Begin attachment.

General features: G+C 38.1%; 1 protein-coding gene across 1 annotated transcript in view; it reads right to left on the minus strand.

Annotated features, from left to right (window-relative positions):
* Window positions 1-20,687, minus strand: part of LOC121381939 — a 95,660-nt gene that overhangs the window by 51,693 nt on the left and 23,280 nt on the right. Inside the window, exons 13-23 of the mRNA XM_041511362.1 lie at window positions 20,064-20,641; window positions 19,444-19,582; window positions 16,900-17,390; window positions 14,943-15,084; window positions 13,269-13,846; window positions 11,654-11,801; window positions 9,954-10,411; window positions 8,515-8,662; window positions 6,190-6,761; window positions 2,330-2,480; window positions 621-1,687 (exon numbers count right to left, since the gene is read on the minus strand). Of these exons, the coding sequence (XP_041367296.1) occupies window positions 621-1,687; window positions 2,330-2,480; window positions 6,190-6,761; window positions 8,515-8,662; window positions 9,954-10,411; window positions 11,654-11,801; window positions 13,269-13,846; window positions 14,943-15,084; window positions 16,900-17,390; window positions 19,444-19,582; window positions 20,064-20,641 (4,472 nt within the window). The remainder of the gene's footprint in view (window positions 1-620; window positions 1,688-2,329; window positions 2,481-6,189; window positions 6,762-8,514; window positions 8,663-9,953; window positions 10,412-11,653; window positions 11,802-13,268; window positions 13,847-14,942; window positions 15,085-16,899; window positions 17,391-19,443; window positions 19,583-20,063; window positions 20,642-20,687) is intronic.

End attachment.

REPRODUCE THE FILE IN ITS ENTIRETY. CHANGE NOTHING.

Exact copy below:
General features: G+C 38.1%; 1 protein-coding gene across 1 annotated transcript in view; it reads right to left on the minus strand.

Annotated features, from left to right (window-relative positions):
* Window positions 1-20,687, minus strand: part of LOC121381939 — a 95,660-nt gene that overhangs the window by 51,693 nt on the left and 23,280 nt on the right. Inside the window, exons 13-23 of the mRNA XM_041511362.1 lie at window positions 20,064-20,641; window positions 19,444-19,582; window positions 16,900-17,390; window positions 14,943-15,084; window positions 13,269-13,846; window positions 11,654-11,801; window positions 9,954-10,411; window positions 8,515-8,662; window positions 6,190-6,761; window positions 2,330-2,480; window positions 621-1,687 (exon numbers count right to left, since the gene is read on the minus strand). Of these exons, the coding sequence (XP_041367296.1) occupies window positions 621-1,687; window positions 2,330-2,480; window positions 6,190-6,761; window positions 8,515-8,662; window positions 9,954-10,411; window positions 11,654-11,801; window positions 13,269-13,846; window positions 14,943-15,084; window positions 16,900-17,390; window positions 19,444-19,582; window positions 20,064-20,641 (4,472 nt within the window). The remainder of the gene's footprint in view (window positions 1-620; window positions 1,688-2,329; window positions 2,481-6,189; window positions 6,762-8,514; window positions 8,663-9,953; window positions 10,412-11,653; window positions 11,802-13,268; window positions 13,847-14,942; window positions 15,085-16,899; window positions 17,391-19,443; window positions 19,583-20,063; window positions 20,642-20,687) is intronic.